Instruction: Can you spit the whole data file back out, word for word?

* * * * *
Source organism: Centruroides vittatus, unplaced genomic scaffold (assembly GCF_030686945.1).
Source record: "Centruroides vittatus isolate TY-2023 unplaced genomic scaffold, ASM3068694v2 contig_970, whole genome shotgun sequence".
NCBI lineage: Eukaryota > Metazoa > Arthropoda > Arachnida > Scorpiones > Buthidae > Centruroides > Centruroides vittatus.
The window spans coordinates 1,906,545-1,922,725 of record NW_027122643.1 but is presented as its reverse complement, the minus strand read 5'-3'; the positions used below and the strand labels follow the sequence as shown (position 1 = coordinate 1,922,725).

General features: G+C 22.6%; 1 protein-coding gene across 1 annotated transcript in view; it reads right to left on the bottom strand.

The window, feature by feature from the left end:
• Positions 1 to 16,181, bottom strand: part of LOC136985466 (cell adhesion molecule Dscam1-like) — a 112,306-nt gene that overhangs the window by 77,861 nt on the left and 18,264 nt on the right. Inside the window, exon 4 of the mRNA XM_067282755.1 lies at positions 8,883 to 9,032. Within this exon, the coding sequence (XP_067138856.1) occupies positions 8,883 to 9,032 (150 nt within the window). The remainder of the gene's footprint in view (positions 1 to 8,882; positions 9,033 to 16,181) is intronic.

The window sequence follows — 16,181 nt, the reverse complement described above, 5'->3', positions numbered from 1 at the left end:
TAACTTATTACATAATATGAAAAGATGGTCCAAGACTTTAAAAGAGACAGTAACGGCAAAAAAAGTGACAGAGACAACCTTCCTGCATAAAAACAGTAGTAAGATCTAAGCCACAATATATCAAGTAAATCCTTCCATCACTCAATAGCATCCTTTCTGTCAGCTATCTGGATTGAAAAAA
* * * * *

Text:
Source organism: Centruroides vittatus, unplaced genomic scaffold (assembly GCF_030686945.1).
Source record: "Centruroides vittatus isolate TY-2023 unplaced genomic scaffold, ASM3068694v2 contig_970, whole genome shotgun sequence".
NCBI lineage: Eukaryota > Metazoa > Arthropoda > Arachnida > Scorpiones > Buthidae > Centruroides > Centruroides vittatus.
The window spans coordinates 1,906,545-1,922,725 of record NW_027122643.1 but is presented as its reverse complement, the minus strand read 5'-3'; the positions used below and the strand labels follow the sequence as shown (position 1 = coordinate 1,922,725).

General features: G+C 22.6%; 1 protein-coding gene across 1 annotated transcript in view; it reads right to left on the bottom strand.

The window, feature by feature from the left end:
• Positions 1 to 16,181, bottom strand: part of LOC136985466 (cell adhesion molecule Dscam1-like) — a 112,306-nt gene that overhangs the window by 77,861 nt on the left and 18,264 nt on the right. Inside the window, exon 4 of the mRNA XM_067282755.1 lies at positions 8,883 to 9,032. Within this exon, the coding sequence (XP_067138856.1) occupies positions 8,883 to 9,032 (150 nt within the window). The remainder of the gene's footprint in view (positions 1 to 8,882; positions 9,033 to 16,181) is intronic.

The window sequence follows — 16,181 nt, the reverse complement described above, 5'->3', positions numbered from 1 at the left end:
TAACTTATTACATAATATGAAAAGATGGTCCAAGACTTTAAAAGAGACAGTAACGGCAAAAAAAGTGACAGAGACAACCTTCCTGCATAAAAACAGTAGTAAGATCTAAGCCACAATATATCAAGTAAATCCTTCCATCACTCAATAGCATCCTTTCTGTCAGCTATCTGGATTGAAAAAA